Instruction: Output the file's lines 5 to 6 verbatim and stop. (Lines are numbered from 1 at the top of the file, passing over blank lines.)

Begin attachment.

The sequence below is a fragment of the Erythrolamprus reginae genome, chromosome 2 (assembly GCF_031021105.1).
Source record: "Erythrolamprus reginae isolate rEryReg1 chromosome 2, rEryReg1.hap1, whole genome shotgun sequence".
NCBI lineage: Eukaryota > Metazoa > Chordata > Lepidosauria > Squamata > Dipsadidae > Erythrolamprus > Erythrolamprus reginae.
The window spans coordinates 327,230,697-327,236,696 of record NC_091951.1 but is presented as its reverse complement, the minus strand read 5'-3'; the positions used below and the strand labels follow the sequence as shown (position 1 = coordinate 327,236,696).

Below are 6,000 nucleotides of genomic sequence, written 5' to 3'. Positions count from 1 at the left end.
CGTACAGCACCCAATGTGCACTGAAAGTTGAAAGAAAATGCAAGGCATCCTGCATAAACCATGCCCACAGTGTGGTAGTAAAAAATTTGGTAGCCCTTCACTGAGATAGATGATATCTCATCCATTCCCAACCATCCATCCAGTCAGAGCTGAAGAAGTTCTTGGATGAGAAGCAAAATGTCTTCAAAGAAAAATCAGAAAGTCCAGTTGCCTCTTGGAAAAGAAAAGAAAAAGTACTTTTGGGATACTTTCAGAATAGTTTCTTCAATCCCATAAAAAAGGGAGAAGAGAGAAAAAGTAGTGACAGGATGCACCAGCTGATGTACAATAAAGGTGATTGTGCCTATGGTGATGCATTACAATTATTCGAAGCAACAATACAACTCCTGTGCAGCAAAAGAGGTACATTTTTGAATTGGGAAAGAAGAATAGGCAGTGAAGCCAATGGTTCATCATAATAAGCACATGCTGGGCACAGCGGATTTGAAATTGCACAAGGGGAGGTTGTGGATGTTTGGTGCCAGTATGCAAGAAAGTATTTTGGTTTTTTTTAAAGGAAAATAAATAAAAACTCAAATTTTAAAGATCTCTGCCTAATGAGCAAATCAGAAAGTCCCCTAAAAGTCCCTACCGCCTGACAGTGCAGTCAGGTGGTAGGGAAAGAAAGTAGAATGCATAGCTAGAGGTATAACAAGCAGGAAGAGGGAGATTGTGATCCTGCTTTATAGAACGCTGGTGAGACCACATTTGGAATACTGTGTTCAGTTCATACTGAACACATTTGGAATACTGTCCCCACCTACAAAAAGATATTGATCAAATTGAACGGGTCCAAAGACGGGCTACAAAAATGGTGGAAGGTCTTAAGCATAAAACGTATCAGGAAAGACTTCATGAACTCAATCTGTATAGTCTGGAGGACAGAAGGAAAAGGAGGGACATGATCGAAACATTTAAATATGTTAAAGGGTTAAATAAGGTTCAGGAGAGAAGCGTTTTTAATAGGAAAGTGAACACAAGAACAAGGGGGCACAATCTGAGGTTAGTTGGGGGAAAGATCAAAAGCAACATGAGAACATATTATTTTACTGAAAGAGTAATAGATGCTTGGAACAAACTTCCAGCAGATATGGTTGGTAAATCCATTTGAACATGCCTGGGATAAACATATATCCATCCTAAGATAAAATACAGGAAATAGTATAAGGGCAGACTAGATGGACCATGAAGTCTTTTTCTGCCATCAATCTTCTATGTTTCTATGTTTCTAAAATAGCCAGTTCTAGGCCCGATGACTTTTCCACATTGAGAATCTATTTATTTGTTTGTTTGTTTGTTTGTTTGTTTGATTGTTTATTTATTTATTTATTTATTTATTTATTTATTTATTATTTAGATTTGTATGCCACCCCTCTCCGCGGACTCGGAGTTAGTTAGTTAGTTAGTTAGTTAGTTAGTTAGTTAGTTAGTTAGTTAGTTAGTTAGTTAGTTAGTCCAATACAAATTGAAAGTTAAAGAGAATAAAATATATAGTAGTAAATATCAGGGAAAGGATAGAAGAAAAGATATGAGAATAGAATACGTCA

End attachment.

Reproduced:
Below are 6,000 nucleotides of genomic sequence, written 5' to 3'. Positions count from 1 at the left end.
CGTACAGCACCCAATGTGCACTGAAAGTTGAAAGAAAATGCAAGGCATCCTGCATAAACCATGCCCACAGTGTGGTAGTAAAAAATTTGGTAGCCCTTCACTGAGATAGATGATATCTCATCCATTCCCAACCATCCATCCAGTCAGAGCTGAAGAAGTTCTTGGATGAGAAGCAAAATGTCTTCAAAGAAAAATCAGAAAGTCCAGTTGCCTCTTGGAAAAGAAAAGAAAAAGTACTTTTGGGATACTTTCAGAATAGTTTCTTCAATCCCATAAAAAAGGGAGAAGAGAGAAAAAGTAGTGACAGGATGCACCAGCTGATGTACAATAAAGGTGATTGTGCCTATGGTGATGCATTACAATTATTCGAAGCAACAATACAACTCCTGTGCAGCAAAAGAGGTACATTTTTGAATTGGGAAAGAAGAATAGGCAGTGAAGCCAATGGTTCATCATAATAAGCACATGCTGGGCACAGCGGATTTGAAATTGCACAAGGGGAGGTTGTGGATGTTTGGTGCCAGTATGCAAGAAAGTATTTTGGTTTTTTTTAAAGGAAAATAAATAAAAACTCAAATTTTAAAGATCTCTGCCTAATGAGCAAATCAGAAAGTCCCCTAAAAGTCCCTACCGCCTGACAGTGCAGTCAGGTGGTAGGGAAAGAAAGTAGAATGCATAGCTAGAGGTATAACAAGCAGGAAGAGGGAGATTGTGATCCTGCTTTATAGAACGCTGGTGAGACCACATTTGGAATACTGTGTTCAGTTCATACTGAACACATTTGGAATACTGTCCCCACCTACAAAAAGATATTGATCAAATTGAACGGGTCCAAAGACGGGCTACAAAAATGGTGGAAGGTCTTAAGCATAAAACGTATCAGGAAAGACTTCATGAACTCAATCTGTATAGTCTGGAGGACAGAAGGAAAAGGAGGGACATGATCGAAACATTTAAATATGTTAAAGGGTTAAATAAGGTTCAGGAGAGAAGCGTTTTTAATAGGAAAGTGAACACAAGAACAAGGGGGCACAATCTGAGGTTAGTTGGGGGAAAGATCAAAAGCAACATGAGAACATATTATTTTACTGAAAGAGTAATAGATGCTTGGAACAAACTTCCAGCAGATATGGTTGGTAAATCCATTTGAACATGCCTGGGATAAACATATATCCATCCTAAGATAAAATACAGGAAATAGTATAAGGGCAGACTAGATGGACCATGAAGTCTTTTTCTGCCATCAATCTTCTATGTTTCTATGTTTCTAAAATAGCCAGTTCTAGGCCCGATGACTTTTCCACATTGAGAATCTATTTATTTGTTTGTTTGTTTGTTTGTTTGTTTGATTGTTTATTTATTTATTTATTTATTTATTTATTTATTTATTATTTAGATTTGTATGCCACCCCTCTCCGCGGACTCGGAGTTAGTTAGTTAGTTAGTTAGTTAGTTAGTTAGTTAGTTAGTTAGTTAGTTAGTTAGTTAGTTAGTCCAATACAAATTGAAAGTTAAAGAGAATAAAATATATAGTAGTAAATATCAGGGAAAGGATAGAAGAAAAGATATGAGAATAGAATACGTCA